National Category
Civil Engineering
Identifiers
urn:nbn:se:kth:diva-26155 (URN)
Note
QC 20101118Available from: 2010-11-18 Created: 2010-11-18 Last updated: 2010-11-18Bibliographically approved
2. Adapting life-cycle thinking tools to evaluate project sustainability in international water and sanitation development work
Open this publication in new window or tab >>Adapting life-cycle thinking tools to evaluate project sustainability in international water and sanitation development work
2007 (English)In: Environmental Engineering Science, ISSN 1092-8758, E-ISSN 1557-9018, Vol. 24, no 7, 937-948 p.Article in journal (Refereed) Published
Abstract [en]

The United Nations Millennium Development Goals have called issues of water and sanitation to the forefront of international development efforts. Engineers and other development workers are answering this call in increasing numbers. In order to achieve these goals it is necessary to overcome the historically low sustainability rates of development projects. This paper presents a logical framework for identifying and analyzing the factors that affect sustainable development of water and sanitation projects. It identifies five sustainability factors that are common in development literature and the policies of international aid organizations: (1) sociocultural respect, (2) community participation, (3) political cohesion, (4) economic sustainability, and (5) environmental sustainability. A life-cycle thinking approach is used to assess how project sustainability can be improved throughout the project life. Five life stages are identified to represent the life of a development project: (1) needs assessment, (2) conceptual designs and feasibility, (3) design and action planning, (4) implementation, and (5) operation and maintenance. Using the defined sustainability factors and life-cycle stages, an assessment matrix is developed. A series of guidelines for each matrix element are given for scoring the sustainability of a project. The guidelines are derived from best practice approaches to effective international development. The proposed sustainability matrix can be used as a guide for project planning or as an evaluation system to identify strengths and weaknesses in project approaches.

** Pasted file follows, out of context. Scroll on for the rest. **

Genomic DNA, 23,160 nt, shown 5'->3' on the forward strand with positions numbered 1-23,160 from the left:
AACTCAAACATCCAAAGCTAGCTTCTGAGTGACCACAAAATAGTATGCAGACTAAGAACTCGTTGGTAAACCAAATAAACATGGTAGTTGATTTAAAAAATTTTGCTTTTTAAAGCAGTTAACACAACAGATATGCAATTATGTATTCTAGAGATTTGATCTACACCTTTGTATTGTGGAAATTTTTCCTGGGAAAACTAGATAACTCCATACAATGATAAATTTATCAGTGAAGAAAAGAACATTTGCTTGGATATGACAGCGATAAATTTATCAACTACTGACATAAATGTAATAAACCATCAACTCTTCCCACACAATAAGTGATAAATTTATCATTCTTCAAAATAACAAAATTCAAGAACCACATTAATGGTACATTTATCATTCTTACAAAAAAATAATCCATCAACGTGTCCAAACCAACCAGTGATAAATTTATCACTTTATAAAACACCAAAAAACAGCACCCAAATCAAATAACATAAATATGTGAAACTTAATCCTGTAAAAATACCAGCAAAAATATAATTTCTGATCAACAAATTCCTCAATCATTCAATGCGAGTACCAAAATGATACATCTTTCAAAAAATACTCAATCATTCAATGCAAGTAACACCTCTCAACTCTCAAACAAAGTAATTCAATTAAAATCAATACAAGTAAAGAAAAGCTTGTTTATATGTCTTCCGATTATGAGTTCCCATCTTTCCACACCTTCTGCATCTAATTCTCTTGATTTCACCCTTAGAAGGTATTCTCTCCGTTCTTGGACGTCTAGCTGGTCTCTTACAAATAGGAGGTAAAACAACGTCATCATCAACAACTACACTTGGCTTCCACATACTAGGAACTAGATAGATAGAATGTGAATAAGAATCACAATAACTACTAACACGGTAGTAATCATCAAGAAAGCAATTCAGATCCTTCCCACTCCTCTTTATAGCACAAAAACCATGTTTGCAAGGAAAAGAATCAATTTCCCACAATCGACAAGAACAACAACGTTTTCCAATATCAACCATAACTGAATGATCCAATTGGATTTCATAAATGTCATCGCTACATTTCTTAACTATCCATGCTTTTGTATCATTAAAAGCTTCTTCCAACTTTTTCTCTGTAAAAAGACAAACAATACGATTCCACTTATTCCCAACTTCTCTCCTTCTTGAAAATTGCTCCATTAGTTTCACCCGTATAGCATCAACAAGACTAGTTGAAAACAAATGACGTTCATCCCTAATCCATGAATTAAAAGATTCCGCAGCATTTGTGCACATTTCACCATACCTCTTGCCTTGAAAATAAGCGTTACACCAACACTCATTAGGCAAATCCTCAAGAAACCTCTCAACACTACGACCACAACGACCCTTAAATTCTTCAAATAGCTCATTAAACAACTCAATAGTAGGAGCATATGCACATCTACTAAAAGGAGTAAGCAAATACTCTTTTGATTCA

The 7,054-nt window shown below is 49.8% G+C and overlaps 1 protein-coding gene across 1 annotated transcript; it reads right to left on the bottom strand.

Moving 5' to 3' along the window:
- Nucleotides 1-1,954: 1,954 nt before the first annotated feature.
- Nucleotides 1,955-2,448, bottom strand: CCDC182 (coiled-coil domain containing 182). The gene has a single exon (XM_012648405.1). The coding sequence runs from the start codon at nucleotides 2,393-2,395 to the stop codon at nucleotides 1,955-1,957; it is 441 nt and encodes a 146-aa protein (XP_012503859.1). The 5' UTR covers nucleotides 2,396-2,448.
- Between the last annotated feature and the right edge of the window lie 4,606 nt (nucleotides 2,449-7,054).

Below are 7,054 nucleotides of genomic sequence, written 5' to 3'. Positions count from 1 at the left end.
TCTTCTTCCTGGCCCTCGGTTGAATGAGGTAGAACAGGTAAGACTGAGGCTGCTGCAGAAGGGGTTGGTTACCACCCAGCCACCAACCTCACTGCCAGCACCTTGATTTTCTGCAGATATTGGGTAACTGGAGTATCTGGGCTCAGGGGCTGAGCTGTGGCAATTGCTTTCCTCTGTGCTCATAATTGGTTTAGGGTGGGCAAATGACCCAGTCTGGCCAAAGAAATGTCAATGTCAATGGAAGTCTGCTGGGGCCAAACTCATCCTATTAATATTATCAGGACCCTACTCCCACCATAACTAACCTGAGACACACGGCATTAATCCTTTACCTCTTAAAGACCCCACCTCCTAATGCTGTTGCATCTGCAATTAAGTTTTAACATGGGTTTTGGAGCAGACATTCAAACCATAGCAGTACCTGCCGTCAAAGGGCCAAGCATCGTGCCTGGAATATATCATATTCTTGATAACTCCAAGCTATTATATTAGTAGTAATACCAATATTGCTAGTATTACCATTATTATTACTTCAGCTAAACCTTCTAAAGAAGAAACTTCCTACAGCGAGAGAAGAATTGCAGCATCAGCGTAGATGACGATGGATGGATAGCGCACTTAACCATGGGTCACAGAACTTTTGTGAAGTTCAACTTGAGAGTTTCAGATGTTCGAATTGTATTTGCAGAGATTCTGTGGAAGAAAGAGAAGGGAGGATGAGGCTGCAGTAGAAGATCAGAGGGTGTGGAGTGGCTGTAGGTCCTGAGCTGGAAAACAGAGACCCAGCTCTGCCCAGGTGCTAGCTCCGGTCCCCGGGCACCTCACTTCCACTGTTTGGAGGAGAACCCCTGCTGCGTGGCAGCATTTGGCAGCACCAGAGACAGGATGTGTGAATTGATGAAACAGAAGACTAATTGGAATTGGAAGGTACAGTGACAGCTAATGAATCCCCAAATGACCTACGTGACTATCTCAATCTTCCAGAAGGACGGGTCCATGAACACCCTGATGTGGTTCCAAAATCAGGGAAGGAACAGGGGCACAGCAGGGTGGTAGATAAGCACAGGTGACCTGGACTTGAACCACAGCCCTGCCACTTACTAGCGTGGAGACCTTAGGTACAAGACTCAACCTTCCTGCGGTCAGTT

Keyword
life-cycle thinking, sustainability, water, sanitation, development projects
National Category
Civil Engineering
Identifiers
urn:nbn:se:kth:diva-26156 (URN)10.1089/ees.2006.0225 (DOI)000249777400008 ()
Note
QC 20101118Available from: 2010-11-18 Created: 2010-11-18 Last updated: 2010-11-18Bibliographically approved
3. Perceptions of Local Sustainability in Planning Sanitation Projects in West Africa
Open this publication in new window or tab >>Perceptions of Local Sustainability in Planning Sanitation Projects in West Africa
2010 (English)In: SOCIAL PERSPECTIVES ON THE SANITATION CHALLENGE / [ed] VanVliet, B.; Spaargaren, G.; Oosterveer, P., 2010, 105-124 p.Conference paper, Published paper (Refereed)
Abstract [en]

The purpose of this study was to examine local perceptions of sustainability in the context of sanitation interventions in Burkina Faso and Mali, West Africa. Through a series of interviews with local actors criteria for sustainable sanitation were defined in the local context. These local criteria were compared with criteria found in international literature and planning practices used in two sanitation projects. The results from the interviews emphasize criteria related to behaviour change processes, while criteria in literature are either oriented toward technical assessments or project guidelines. The case studies show an attempt to merge academic and pragmatic perspectives by addressing both the technical requirements and processes of social change. As we seek to improve results within the sector it is important to start reflecting on what criteria and sustainability definitions are used in specific approaches.

National Category
Civil Engineering
Identifiers
urn:nbn:se:kth:diva-26157 (URN)10.1007/978-90-481-3721-3_7 (DOI)000280445200007 ()
Conference
Sanitation Challenge Conference, Wageningen, NETHERLANDS, MAY 19-21, 2008
Note
QC 20101118Available from: 2010-11-18 Created: 2010-11-18 Last updated: 2010-11-18Bibliographically approved